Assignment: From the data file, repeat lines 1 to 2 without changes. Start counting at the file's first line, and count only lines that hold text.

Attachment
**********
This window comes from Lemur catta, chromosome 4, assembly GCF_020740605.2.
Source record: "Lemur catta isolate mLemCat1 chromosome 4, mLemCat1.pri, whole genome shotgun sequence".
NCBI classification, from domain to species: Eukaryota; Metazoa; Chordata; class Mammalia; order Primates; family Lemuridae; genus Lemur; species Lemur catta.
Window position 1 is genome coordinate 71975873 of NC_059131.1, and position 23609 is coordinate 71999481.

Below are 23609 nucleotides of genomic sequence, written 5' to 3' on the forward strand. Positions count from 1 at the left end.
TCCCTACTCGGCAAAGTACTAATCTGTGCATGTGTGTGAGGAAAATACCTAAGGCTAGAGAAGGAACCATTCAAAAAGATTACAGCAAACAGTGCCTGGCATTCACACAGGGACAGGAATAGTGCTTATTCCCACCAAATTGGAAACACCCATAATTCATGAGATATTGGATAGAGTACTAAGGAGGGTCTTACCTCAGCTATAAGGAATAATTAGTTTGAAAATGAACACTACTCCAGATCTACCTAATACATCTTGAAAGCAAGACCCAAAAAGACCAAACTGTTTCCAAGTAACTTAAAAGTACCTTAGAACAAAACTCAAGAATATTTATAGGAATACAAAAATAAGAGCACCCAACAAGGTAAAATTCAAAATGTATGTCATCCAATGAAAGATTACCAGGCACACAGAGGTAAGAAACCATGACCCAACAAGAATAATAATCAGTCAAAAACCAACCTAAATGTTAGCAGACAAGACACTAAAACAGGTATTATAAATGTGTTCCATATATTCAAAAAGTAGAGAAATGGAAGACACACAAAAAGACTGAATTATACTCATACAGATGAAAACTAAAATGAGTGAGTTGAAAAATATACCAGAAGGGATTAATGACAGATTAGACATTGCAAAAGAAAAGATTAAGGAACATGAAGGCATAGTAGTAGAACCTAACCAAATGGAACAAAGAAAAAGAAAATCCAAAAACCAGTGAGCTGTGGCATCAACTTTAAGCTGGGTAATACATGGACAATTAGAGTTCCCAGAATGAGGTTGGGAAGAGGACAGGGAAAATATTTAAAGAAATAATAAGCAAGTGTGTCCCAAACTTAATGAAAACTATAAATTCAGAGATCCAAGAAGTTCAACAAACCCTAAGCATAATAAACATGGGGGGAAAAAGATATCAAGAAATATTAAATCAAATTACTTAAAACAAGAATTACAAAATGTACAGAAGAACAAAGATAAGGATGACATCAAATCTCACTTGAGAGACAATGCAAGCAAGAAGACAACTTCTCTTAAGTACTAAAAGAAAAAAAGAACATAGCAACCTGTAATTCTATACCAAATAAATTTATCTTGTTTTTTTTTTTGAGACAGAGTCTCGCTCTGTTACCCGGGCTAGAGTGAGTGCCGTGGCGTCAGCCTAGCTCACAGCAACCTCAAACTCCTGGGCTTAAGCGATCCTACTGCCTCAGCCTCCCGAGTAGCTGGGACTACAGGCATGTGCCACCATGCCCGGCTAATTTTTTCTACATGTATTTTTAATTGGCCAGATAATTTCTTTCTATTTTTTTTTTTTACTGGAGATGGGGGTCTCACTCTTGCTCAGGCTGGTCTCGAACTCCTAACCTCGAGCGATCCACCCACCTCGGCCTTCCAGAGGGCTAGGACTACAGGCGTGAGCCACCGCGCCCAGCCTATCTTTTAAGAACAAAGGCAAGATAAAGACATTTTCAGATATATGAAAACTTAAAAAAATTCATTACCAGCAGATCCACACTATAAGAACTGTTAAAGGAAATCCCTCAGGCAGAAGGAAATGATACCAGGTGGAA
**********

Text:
This window comes from Lemur catta, chromosome 4, assembly GCF_020740605.2.
Source record: "Lemur catta isolate mLemCat1 chromosome 4, mLemCat1.pri, whole genome shotgun sequence".